Figure 5 CD spectra of CAT in the presence of different concentrations of SiO2 NPs: 0 (black), 5 (red), 10 (blue) and 20 μM (green), at room temperature.

Activity assay

The influence of varying the concentration of SiO2 NPs (10–50 µM) on the CAT activity was explored. Table 4 summarizes the values of Km, Vmax, Kcat and the efficiency of CAT in the presence of different concentrations of SiO2 NPs. It can be observed that SiO2 NPs have not induced any significant effect on the CAT activity even at high concentrations. By increasing the concentration of SiO2 NPs, the kinetic parameters and efficiency of CAT were almost consistent. In fact, the efficacy of the enzyme was 7.1×107 and 6.5×107 min−1mM−1 in the absence and presence of 50 µM SiO2 NPs, respectively. This data manifests that the CAT efficiency dropped to only 8.5% relative to the native enzyme when the SiO2 NPs concentration increased to 50 µM, indicating that SiO2 NPs tend to keep the CAT protein in its native state with no significant denaturation.

Table 4 The kinetic parameters of CAT in the presence of varying concentrations of SiO2 NPs

Molecular docking

At this stage, understanding the exact binding site of CAT is of crucial importance in order to understand the protein-NPs interaction. Administered or injected NPs may induce an affinity for the binding to the protein, formation of protein corona and results in the reduction of free fraction of the NPs. This binding affinity may play a pivotal role in the potential clinical consequence of NPs.

Molecular docking methods can predict the interaction between the protein and the NPs which have low or no similarity with real ligands. Accordingly, docking study can be used as a potential tool to define the binding affinity and the binding site of the protein that hosts the NPs. In the current study, the X-ray crystallographic structure of CAT was obtained from the protein data bank (1DGF) and molecular docking was carried out with NPs cluster as a ligand. The docked residues were visualized by using CHIMERA ( and PyMOL ( graphical tools. The docked (SiO2)72/CAT and Si20/CAT systems are exhibited in Figure 6. The interacting residues of CAT with (SiO2)72 and Si20 clusters with a cutoff distance of 4 Å are shown in Figures 7 and 8, respectively. The nearest interacting residues for (SiO2)72/CAT are Met-394.B, Met-394.A, Pro-374.A, Tyr-379.A, Gln-395.B, Asp-396.B, Gly-400.B, Gly-399.B, Gln-395.B and Val-323.A. For Si20/CAT, the residues are Tyr-379.C, Pro-378.C, Cys-377.C, Ala-381.C, Arg-382.C, Val-383.C, Gln-395.C and Asp-396.C. This data suggests that hydrophobic residues are dominant amino acids in the binding pocket of CAT during the interaction with the NPs cluster. The calculated binding energies were found to be −519.95 and −248.30 E-value for (SiO2)72 and Si20 clusters, respectively. As a result, it can be suggested that CAT displays a higher affinity toward (SiO2)72 cluster than Si20 cluster.

Figure 6 The docked (SiO2)72/CAT (A) and Si20/CAT (B) systems.

Figure 7 The interacting residues of CAT with (SiO2)72 cluster from two different view angles.

Figure 8 The interacting residues of CAT with Si20 cluster from two different view angles.

Molecular dynamics simulation

Molecular dynamics study can potentially complement the experimental data for the protein/NPs systems. The models of NPs and protein were covered by 500 water molecules and the annealing process was used to set the equilibrium temperatures at 298 K. The constant-energy, constant-volume ensemble with a time step of 1 fs, and a total simulation time of 200 ps were fixed in the simulations. Figure 9 delineates the complex in the beginning of the simulation and after 200 ps. As can be seen, the SiO2 cluster causes partial unfolding of the CAT structure in the binding site over time. In fact, the α-helical structure of the protein remains almost intact after the interaction with SiO2 NPs. These results are in good agreement with CD spectroscopic results.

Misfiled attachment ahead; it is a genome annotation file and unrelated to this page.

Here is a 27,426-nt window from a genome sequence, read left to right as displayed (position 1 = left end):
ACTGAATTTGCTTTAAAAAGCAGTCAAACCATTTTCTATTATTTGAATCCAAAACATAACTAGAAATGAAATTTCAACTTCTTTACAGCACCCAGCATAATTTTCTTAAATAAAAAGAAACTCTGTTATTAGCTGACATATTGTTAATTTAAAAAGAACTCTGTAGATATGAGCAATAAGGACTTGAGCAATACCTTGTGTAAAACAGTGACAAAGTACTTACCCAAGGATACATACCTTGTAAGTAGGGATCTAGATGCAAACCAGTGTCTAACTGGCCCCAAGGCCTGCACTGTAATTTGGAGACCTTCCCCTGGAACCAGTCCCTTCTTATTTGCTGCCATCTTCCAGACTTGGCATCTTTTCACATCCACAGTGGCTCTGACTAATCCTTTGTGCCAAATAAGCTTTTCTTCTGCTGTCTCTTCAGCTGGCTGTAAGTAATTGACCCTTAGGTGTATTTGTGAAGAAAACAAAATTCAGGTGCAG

Figure 9 SiO2 cluster/CAT complex in the beginning and after 200 ps simulation.

MTT assay

hMSCs cells were exposed to increasing concentrations of SiO2 NPs (1, 10, 50, 100 and 200 µg/mL) as detected by MTT assays (Figure 10). MTT data indicated a negligible cytotoxicity of SiO2 NPs against hMSCs up to 100 µg/mL. However, increasing the concentration of SiO2 NPs to 200 µg/mL causes a significant reduction (63.94±4.72) in the percent of viable cells after 24 hrs compared to the control sample (*P<0.05) (Figure 10). The MTT assay demonstrates a dose-dependent cytotoxicity from which reliable data about the percentage of viable cells could be determined.

Figure 10 SiO2 NPs (up to 200 μg/mL) decrease the viability of hMSCs. The cells were incubated with varying concentrations of SiO2 NPs for 24 hrs before MTT assay was carried out. *P<0.05 compared to the control group.

Cellular internalization of SiO2 NPs

The cytoplasmic internalization of SiO2 NPs by hMSCS was evaluated by flow cytometry analysis. A significant reduction in the fluorescent intensity of forward scatter (FSC) versus side scatter (SSC) subset (Figure 11A and B) was detected after hMSCs cells were incubated with 200 μg/mL of SiO2 NPs for 24 hrs. This is well established to be due to light reflection that derived from cellular NP internalization.36 Indeed, the fold enhancement in SSC of hMSCs and fold reduction in FSC of hMSCs exposed to SiO2 NPs for 24 hrs reveal the cellular internalization of NPs.

Figure 11 Cellular internalization of SiO2 NPs into the hMSCs. (A) Control cells and (B) treated cells with SiO2 NPs (200 μg/mL).

Morphology of cells

We also studied the morphological changes of hMSCs induced by different concentrations of SiO2 (0 [Figure 12A], 10 [Figure 12B], 50 [Figure 12C], 100 [Figure 12D] and 200 µg/mL [Figure 12E]). It was shown that morphological changes activated by increasing concentrations of SiO2 NP (1–100 μg/ml) were not obvious in hMSCs (Figure 12A–D). However, hMSCs have experienced a shrinkage in cytoplasm and roundness of the cells following exposure to 200 μg/mL of SiO2 NP (Figure 12E). This data suggests the occurrence of hMSCs morphological changes after exposure to high concentration of SiO2 NPs.

Figure 12 Morphological changes of hMSCs induced by different concentrations of SiO2 [0 (A), 10 (B), 50 (C), 100 (D) and 200 µg/mL (E)].